- Sep182017Barbara Schwartz
For me, September always marks a new beginning. Maybe I’m still grounded in the “first day of school” mentality. Or maybe it’s the changing colors of the leaves. Either way, I’m always looking for new ideas for jeweled accessories. And I’m sure you are, too. So here’s an exciting new idea for accessorizing this fall: the double clip brooch.
What Is A Duette Brooch (or Double Clip Brooch)?
First created by the fine-jewelry maker Cartier in 1927, a double clip brooch was a pin-backed mount for two dress clips, so they could be worn together as one brooch or as two separate jewels. Dress clips were already enormously popular in the 1920s because of their versatility.
Dress clips were fastened to dresses to accentuate a neckline – e.g., a single clip at the bottom of a v-neck, or a pair worn at the right angles of a square neck or on either side of a round one. Clips also decorated jackets, hats, handbags, and shoes. Clips could even be worn in the hair, anchored with bobby-pins. So this already-indispensable accessory was made even more essential when it became a two-in-one jewel.
Who Made Them?
The first costume jewelry maker to offer a double clip brooch to the market was the prominent American company Coro, who announced “An Exciting New Idea!” in this 1935 ad in Vogue. Coro’s product was called a Duette, a name that is often used to describe this type of jewelry in the same way we tend to call all brands of facial tissues Kleenex.
Based on Coro’s success, other companies invented their own models. Trifari’s was called Clip-Mates. Prominent makers, such as Mazer Brothers, Marcel Boucher, and Pennino, as well as other companies in North America and Europe also created their own versions. Each of these mechanisms was patented. If you’re interested in the technical side of this topic, you can see the major patents here.
Examples from the 1930s – 1950s
The first versions were mirror images of each other. These two examples with diamanté are from the mid- to late-1930s. The piece on the left, which was made by Coro in Canada, is the epitome of the Art Deco style. On the right is a furled-ribbon design in sterling silver, made by the British company Ciro. To see more details about each piece, click on its picture.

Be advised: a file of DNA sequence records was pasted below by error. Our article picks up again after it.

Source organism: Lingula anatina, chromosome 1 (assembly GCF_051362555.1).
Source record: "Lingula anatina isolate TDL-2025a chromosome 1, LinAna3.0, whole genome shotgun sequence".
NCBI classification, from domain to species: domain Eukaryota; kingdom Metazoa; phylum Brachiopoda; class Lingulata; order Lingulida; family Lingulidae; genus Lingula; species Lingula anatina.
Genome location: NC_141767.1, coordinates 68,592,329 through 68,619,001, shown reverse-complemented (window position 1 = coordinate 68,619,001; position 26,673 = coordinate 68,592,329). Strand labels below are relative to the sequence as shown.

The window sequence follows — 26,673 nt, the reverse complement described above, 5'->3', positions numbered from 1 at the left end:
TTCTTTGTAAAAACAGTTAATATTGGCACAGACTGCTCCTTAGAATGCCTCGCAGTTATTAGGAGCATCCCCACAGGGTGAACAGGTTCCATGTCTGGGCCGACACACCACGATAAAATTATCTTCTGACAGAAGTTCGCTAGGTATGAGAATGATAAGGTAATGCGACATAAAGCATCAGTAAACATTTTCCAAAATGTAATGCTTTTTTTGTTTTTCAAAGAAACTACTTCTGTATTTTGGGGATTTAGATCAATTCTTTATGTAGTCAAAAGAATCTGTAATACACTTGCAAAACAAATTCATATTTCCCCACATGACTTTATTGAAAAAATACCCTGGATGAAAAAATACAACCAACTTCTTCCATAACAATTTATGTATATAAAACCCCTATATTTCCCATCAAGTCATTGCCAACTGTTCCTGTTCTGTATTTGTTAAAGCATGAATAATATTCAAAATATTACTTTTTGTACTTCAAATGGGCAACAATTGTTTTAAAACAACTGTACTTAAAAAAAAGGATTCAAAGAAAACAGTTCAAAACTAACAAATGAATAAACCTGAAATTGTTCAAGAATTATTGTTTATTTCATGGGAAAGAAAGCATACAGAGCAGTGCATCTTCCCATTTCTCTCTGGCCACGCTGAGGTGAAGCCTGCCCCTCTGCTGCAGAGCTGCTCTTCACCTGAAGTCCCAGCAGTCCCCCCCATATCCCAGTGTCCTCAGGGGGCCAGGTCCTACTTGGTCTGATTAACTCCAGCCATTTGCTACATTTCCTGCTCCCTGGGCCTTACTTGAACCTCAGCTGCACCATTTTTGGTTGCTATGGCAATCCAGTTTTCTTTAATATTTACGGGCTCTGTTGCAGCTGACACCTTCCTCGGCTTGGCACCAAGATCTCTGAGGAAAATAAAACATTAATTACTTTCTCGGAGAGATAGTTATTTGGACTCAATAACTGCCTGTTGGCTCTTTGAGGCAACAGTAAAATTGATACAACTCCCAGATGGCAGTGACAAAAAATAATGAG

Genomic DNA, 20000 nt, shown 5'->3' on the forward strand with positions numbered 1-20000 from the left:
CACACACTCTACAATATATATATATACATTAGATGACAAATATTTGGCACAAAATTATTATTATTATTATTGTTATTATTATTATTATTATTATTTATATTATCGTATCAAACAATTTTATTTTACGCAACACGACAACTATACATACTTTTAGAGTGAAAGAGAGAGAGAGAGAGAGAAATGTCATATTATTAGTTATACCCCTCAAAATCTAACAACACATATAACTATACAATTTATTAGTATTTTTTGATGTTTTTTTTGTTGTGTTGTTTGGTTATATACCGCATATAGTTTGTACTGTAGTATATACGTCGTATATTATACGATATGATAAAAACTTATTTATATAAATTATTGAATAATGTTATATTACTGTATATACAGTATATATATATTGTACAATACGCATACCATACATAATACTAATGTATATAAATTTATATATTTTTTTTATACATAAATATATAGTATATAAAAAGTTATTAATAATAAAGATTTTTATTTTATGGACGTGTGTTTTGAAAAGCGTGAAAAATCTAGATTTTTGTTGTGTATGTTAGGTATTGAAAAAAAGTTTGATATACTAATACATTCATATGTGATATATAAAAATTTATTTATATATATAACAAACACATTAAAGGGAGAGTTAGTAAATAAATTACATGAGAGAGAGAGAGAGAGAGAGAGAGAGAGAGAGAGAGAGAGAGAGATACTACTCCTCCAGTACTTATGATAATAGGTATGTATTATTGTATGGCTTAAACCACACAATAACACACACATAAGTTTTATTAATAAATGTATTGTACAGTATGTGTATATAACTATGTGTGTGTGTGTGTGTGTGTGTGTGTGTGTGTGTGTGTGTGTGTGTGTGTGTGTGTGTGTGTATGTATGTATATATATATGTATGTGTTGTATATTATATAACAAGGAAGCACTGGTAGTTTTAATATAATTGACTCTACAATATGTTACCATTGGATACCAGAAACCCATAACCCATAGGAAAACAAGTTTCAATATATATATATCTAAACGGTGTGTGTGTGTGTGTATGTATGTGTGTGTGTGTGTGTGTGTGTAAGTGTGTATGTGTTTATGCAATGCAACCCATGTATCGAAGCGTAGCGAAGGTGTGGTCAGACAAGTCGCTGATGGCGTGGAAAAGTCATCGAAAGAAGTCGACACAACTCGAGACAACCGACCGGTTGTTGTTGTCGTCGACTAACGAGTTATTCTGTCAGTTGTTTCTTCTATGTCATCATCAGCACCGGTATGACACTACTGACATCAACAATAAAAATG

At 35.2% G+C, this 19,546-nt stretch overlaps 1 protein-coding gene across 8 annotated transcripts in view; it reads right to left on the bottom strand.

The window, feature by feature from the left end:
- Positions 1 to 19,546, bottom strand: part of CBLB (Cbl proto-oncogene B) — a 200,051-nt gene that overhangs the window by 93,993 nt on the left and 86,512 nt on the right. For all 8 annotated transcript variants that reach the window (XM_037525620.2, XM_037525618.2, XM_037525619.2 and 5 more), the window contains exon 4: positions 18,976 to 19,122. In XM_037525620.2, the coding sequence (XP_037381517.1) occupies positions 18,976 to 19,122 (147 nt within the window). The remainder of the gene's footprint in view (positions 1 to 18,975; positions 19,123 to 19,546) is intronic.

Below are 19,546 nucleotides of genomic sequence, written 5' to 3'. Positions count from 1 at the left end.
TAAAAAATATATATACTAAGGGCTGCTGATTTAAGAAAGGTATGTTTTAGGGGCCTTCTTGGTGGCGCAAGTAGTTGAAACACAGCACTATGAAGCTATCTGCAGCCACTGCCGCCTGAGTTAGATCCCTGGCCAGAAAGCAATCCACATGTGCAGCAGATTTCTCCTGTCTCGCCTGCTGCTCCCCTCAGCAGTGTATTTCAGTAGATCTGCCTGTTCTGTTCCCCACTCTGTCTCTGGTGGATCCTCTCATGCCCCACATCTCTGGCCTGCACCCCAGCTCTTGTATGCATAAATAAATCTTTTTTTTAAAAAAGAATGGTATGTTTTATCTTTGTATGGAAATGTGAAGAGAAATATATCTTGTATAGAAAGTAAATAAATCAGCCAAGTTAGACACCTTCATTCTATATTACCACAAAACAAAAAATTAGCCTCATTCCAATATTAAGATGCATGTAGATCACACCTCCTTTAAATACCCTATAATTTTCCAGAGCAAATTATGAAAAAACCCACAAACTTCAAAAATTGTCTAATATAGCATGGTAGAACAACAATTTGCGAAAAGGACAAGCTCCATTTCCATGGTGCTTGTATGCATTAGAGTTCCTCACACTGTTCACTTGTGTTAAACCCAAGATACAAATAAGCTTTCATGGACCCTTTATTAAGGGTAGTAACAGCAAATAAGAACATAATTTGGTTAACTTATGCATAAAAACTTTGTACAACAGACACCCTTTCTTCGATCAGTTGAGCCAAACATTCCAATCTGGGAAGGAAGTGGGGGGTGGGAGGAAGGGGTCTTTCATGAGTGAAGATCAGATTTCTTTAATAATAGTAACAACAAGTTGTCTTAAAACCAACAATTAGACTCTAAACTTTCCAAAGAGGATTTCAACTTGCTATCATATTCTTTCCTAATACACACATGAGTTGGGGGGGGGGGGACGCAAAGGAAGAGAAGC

By the 1940s, some makers were producing more three-dimensional pieces. The finest example from that decade in the TruFaux Jewels boutique is this piece by Coro. Made of rose-gold-plated sterling silver with ruby-glass stones and diamanté accents, this double clip brooch comes with matching earrings. Click on this photo for more information on this gorgeous piece.
Here are two beautiful and colorful examples from the 1950s, both by Hattie Carnegie. For more information on each piece, click on its photo.
Another Way to Wear Them
While the two-in-one aspect of the jewel was emphasized when these pieces were created, I propose a third use – as a pendant on a cord or chain. I think that some designs, such as the Carnegie pieces above, work better for this type of wearing than the two 1930s all-diamanté pieces shown. But that’s a matter of personal taste. If you like this idea, you can also wear a single clip in this way.
Here’s a diamanté and faux ruby German Art Deco piece from the 1930s that’s another good example. I love this design on the black rubber cord shown, or on a silver or white-gold chain.
For More Jewels
Need Some Styling Tips?
Stay tuned for my next blog post, which will show you several ways to wear double-clip brooches with contemporary day and evening wear.